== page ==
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An unusually massive and powerful supernova explosion in space discovered by scientists

An unusually massive and powerful supernova explosion in space discovered by scientists

In space, things often he goes bubble.

And recently, on October 9, astronomers noticed an unusual massive boom. NASA’s Swift Observatory, specially designed to detect the most powerful explosions known in the universe today – called gamma-ray bursts – detected such an extremely powerful explosion. Something very powerful must produce these jets of energy traveling through them outer spaceScientists say they are caused by the collapse and explosion of massive stars, called events supernovae.

For a star to become a supernova, it must be very massive – at least eight times the size the sun. But for a supernova to produce the most powerful kind of gamma-ray burst, the star must be About 30 to 40 times the size of the sun. This powerful new discovery, so rare that we’ll probably notice something this big once every decade, came from such a massive star.

“It’s a very unique event,” said Yvette Sendez, an astronomer and postdoctoral fellow at Harvard-Smithsonian Center for AstrophysicsHe told Mashable.

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Most importantly, you don’t have to worry. This massive explosion occurred in a galaxy 2 billion light-years away. At such a distance, its energy, which has been traveling and spreading through space over eons, poses no danger to us. But we can easily, using satellites, detect it.

“It’s the equivalent of getting front row seats at a fireworks display,” Cendez explained.

(Gamma rays are on the same radiation spectrum as the likes of AM and FM radio, visible light you can see, and X-rays, though gamma rays have the most energy.)

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“This is incredibly rare.”

Astronomers have never seen a gamma-ray burst in the galactic neighborhood (meaning the local galaxies around us). This is because stellar explosions themselves are not very common. A star in our Milky Way galaxy will transform into a supernova once every century. Sendes noted that a massive star, of the kind required to produce an extremely bright and long (on the order of several minutes) gamma-ray burst, only explodes once every million years in a medium-sized galaxy like ours.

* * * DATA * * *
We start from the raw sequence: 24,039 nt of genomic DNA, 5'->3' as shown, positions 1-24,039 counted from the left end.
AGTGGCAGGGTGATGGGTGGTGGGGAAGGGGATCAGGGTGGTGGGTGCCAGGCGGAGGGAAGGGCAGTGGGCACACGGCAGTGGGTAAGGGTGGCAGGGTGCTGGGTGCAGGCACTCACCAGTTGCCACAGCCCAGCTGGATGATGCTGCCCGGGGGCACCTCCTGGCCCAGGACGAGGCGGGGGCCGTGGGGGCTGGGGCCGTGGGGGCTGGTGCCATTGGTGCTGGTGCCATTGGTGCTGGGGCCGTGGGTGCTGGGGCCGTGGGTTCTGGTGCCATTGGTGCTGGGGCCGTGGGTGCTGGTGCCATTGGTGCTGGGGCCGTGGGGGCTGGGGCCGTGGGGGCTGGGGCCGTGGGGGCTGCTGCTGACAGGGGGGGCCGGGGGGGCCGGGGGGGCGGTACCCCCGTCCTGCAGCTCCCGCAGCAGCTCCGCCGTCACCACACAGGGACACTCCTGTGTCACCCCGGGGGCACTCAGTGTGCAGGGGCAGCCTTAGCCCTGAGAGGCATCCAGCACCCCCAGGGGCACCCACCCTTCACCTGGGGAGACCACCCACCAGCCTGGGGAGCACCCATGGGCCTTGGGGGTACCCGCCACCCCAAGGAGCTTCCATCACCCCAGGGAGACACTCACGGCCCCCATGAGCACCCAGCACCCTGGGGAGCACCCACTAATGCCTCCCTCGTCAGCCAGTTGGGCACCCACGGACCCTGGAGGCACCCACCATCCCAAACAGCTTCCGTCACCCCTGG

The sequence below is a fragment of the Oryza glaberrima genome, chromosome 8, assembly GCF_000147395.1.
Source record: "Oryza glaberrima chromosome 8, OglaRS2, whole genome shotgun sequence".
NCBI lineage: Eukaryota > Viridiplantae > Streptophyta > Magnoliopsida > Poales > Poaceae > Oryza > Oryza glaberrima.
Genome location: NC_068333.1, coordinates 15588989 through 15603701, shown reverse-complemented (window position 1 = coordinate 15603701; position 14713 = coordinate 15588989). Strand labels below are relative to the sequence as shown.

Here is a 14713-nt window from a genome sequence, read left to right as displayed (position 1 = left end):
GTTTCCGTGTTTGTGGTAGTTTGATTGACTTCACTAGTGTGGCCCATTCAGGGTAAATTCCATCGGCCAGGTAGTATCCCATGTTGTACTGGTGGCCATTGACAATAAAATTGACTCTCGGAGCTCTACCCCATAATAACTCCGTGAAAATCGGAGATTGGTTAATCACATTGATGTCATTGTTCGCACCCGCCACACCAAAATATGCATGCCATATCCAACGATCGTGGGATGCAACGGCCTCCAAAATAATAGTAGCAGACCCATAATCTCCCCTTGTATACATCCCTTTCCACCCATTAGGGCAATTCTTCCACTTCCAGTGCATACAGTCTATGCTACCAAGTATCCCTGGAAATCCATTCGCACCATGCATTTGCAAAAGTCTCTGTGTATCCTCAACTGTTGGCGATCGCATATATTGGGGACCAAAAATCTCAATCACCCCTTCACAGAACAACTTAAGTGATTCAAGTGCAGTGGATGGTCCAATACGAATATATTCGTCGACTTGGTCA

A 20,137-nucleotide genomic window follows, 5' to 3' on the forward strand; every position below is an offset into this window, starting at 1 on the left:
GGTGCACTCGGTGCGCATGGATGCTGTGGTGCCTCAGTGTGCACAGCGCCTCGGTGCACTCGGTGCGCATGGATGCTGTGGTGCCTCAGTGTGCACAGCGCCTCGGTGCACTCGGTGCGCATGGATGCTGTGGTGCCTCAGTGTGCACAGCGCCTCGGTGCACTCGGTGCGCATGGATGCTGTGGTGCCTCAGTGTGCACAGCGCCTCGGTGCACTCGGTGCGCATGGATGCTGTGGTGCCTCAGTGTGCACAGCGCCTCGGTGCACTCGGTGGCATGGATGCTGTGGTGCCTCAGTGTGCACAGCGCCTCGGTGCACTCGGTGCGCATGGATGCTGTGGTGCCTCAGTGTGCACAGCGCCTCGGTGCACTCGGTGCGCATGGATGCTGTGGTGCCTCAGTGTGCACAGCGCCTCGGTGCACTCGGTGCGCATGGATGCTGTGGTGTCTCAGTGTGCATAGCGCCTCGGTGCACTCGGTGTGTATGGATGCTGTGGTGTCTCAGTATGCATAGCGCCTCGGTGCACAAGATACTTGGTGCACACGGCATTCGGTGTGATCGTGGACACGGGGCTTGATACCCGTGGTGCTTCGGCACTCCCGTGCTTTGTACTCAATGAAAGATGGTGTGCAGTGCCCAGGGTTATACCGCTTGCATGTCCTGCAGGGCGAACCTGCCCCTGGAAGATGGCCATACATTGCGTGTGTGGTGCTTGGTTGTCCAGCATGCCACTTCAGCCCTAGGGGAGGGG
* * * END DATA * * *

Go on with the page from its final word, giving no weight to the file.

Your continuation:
“This is incredibly rare,” Cendez said.

Gamma ray bursts are detected at a distance due to their presence Hundreds of billions of galaxies In the depths of the universe, teeming with stars. There are relatively few chances of such an event happening near us, compared to the wider universe. (Moreover, to find out, you have to face the direction of the “suppression” of the energy emitted into space from the explosion).

Artist’s depiction of a gamma-ray burst from an exploding star.
Credit: NASA/ESA/. M. Cornmeiser

Because these gamma-ray bursts often occur several billion light-years away, instruments designed to detect these signals are very sensitive. This is another reason for this discovery, which was relatively “close”, was intense and “bright”.

“It’s like pointing a telescope toward the sun,” Seendez explained. “It saturates the detectors.” The explosion “is considered one of the brightest known events,” NASA noticed.

You may be wondering what happens now to the exploding star after such a dramatic collapse and explosion. It may have turned into a black hole. Most black holes consist of the remains of a large star that dies in a supernova explosion. NASA notes.

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Subsequent stream of gamma ray burst

NASA’s Swift Telescope captured the “after-flow” of the powerful gamma-ray burst about an hour after the agency detected the event.
Image Credit: NASA/Swift/A Birdmore (University of Leicester).

Black holes are incredibly intriguing cosmic objects. as such I previously mentioned MashableBlack holes are places where matter is crushed into an intensely compressed region. If Earth were (hypothetically) crushed into a black hole, it would be less than an inch wide. However, the object would still be very massive, because it would contain the entire mass of our planet. This results in a place with a very strong gravitational pull, and not even light can escape. (Things with more mass have a stronger attraction.)

Astronomers like Cendes now Watch the dramatic aftermath of a gamma ray burst Using powerful telescopes, such as the Submillimeter Array radio telescope over Mauna Kea, in Hawaii.

So the universe is rolling. star dies. A black hole is born. And intelligent life, about two billion light-years away, discovers that everything happens.

Update: Oct 17, 2022 at 7:45am UTC This story has been updated to reflect the exact date that astronomers discovered the powerful gamma-ray burst.